The Pay Gap for Latinas is Real. I Know. I Experienced It. And We Can Do Better.

Ximena Leyte Escalante

There’s a common fallacy around the pay gap that causes many women to believe a systemic issue such as pay inequity doesn’t translate to a personal one. I know this because I am one of those women. One of my first jobs was working at a retail store as a sales associate. I enjoyed the work, primarily because the clientele was predominantly Spanish speaking, allowing me to use my bilingualism to drive up sales and provide a pleasant experience for our Spanish speaking customers. I was making minimum wage, which at the time in Colorado was $7.78 an hour. About a year later I received exciting news that I was being promoted as a temporary sales lead while one of our sales leads was getting ready to take her maternity leave. The promotion came with a $1 pay increase and a path to becoming a sales lead permanently. Maybe even a manager one day! As now a sophomore in college, this was a very exciting opportunity. I accepted it, learned the ins and outs of leading the team, and excelled.

Less than two months in I was told they no longer needed a temporary sales lead, even though the sales lead I was stepping in for was not yet back from maternity leave. My pay was immediately brought back down to minimum wage. I figured I was still young and inexperienced, so I didn’t make much of it at first. But when my responsibilities as a sales lead stayed the same, despite having my pay decreased, I knew this wasn’t right and that I was being taken advantage of. I worked up the courage to ask for a raise. “We’re a little strapped on money right now,” my supervisor told me, “the best I can do is 10 cents.” Of course, I took it. But I was not comfortable with the outcome.

Around this same time, I was becoming good friends with a coworker — a girl in her early 20s, like me, who started working at the store a couple of months before I did. I shared with her my unpleasant experience with our workplace and our manager. When she learned how much I was making, she was shocked. She had recently taken some time off from working at the store and when she returned, she was welcomed with a pay of $10.50 an hour. While I didn’t say it out loud, the first question I asked myself as I tried to make sense of the disparity was, “Is it because she’s white?” Maybe. I will never truly know. I left the store a couple of weeks later, feeling both discouraged and exploited.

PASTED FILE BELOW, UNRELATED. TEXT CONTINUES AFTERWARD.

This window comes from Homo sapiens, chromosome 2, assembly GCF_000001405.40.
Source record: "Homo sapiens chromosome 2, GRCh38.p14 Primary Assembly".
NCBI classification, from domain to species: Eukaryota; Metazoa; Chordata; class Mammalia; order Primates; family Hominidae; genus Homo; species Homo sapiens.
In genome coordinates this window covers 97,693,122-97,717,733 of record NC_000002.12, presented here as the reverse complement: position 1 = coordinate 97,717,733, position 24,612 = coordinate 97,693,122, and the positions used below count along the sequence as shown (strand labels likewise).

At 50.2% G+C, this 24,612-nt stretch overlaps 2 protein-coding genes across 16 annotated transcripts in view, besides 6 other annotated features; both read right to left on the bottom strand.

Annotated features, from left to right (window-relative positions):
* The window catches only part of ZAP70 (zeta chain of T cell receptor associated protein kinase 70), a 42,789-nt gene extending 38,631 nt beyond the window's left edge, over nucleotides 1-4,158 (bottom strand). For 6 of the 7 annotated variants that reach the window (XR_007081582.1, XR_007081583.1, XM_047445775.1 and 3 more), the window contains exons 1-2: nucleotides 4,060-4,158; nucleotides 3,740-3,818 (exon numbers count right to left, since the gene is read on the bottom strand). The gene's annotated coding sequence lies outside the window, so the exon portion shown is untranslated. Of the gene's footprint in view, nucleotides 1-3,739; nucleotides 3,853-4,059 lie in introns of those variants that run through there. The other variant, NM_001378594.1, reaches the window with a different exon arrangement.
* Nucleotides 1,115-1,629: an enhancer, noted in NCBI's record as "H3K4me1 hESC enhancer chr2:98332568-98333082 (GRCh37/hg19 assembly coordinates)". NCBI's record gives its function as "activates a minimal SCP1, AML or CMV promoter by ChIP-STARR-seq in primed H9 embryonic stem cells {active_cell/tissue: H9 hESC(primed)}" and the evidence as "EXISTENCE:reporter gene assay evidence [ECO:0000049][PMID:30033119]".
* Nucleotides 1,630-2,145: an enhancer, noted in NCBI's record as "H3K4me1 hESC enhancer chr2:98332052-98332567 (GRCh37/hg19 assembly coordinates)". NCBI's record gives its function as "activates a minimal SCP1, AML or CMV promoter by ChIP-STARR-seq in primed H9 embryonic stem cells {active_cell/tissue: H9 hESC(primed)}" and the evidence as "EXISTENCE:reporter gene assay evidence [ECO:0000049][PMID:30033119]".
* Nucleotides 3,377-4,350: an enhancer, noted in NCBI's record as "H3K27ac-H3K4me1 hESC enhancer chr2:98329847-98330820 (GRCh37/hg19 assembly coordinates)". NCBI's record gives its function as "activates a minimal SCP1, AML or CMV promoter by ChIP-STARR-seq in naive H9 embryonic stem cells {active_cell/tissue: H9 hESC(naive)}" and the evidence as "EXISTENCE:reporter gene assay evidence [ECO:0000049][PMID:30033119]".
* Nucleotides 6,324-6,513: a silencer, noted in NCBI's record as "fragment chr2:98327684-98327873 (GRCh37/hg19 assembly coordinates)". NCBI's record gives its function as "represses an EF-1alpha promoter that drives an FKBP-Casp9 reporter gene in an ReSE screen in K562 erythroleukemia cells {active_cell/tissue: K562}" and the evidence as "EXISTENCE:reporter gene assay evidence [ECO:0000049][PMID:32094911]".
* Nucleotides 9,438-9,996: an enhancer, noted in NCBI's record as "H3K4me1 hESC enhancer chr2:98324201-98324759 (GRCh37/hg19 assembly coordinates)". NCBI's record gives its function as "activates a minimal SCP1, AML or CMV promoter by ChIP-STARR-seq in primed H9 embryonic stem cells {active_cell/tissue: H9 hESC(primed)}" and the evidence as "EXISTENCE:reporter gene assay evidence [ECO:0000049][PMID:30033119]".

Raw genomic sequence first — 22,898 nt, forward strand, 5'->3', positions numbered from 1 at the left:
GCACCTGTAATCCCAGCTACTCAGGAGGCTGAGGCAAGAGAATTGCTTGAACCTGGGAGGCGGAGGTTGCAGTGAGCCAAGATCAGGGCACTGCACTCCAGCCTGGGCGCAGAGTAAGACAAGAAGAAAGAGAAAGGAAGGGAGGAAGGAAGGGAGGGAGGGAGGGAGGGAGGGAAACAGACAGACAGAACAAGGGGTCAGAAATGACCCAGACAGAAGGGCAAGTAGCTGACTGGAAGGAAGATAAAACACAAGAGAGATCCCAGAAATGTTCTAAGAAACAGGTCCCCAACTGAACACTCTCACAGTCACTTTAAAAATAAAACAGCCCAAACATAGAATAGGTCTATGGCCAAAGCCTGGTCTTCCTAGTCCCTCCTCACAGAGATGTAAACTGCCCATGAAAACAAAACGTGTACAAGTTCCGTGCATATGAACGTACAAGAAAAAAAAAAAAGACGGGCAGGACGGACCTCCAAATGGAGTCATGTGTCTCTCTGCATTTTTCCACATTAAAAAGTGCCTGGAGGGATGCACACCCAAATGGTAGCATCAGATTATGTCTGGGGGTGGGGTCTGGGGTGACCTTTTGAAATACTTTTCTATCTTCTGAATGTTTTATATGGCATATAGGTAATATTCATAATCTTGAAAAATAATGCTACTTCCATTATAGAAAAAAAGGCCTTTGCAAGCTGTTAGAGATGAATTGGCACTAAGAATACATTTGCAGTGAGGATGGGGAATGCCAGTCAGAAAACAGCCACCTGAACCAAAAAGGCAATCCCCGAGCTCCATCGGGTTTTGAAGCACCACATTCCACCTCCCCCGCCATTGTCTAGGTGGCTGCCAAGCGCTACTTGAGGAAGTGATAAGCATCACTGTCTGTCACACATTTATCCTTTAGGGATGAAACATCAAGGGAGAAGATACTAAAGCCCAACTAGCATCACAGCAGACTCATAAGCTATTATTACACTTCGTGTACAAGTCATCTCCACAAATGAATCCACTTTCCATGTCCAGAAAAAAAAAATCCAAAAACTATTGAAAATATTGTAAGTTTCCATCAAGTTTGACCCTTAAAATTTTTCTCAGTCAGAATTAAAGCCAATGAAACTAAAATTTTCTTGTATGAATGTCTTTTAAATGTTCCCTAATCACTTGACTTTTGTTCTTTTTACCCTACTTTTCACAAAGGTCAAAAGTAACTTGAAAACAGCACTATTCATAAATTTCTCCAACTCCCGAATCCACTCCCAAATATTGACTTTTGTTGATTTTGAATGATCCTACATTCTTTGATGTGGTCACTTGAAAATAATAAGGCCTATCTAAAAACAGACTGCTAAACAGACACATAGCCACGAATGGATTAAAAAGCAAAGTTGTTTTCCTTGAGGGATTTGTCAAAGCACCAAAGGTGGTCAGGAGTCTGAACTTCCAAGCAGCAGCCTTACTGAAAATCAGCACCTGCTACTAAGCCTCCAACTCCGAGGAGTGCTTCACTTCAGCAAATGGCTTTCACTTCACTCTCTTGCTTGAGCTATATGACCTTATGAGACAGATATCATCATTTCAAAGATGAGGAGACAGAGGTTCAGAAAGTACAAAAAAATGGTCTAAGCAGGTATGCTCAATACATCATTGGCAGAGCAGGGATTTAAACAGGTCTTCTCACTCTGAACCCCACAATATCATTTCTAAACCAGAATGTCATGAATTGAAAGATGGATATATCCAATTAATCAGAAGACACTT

Until recently, I’d never made the connection between my experience and the much larger issue of pay inequity for women. This is likely because I was being paid less than another woman, not a man, at least from what I know. But my experience is not unique, given that on average Latinas make just $.55 for every dollar paid to non-Hispanic white men, a wider gap than white women — who make $.79 to a white man’s dollar — experience. The disbelief my friend/coworker experienced when she learned how much more she was making is not unique to her either. Only 34 percent of white women think that women of color are paid less than white women for doing similar work, according to a 2019 Moring Consult/ASCEND poll. This is significantly lower than the 66 percent of white women who think that women are paid less than men for similar work. So, in short, white women recognize that a gender pay gap exists, but not a racial pay gap among women. This is exactly why marking Latina Equal Pay Day, and all preceding equal pay days, is so important.

Latina Equal Pay Day represents the day in the “new” year when Latina pay catches up to that of white, non-Hispanic men from the previous year. This year Latina Equal Pay day is being observed on October 29th and is the last Equal Pay day of the year, meaning Latina women have to work 22 months to earn what white men earn in 12. These losses amount to more than a million dollars over a 40-year career! They also place women, specifically women of color, at a dangerous disadvantage when crises like the COVID-19 pandemic occur. Without a financial cushion, women have a harder time meeting our basic needs, let alone building generational wealth. This impacts the communities we not only nurture but sustain. Latina women are more likely to be the head of household and the primary caretakers at home. We need to stop thinking of pay inequity as a woman’s issue when it harms communities at large.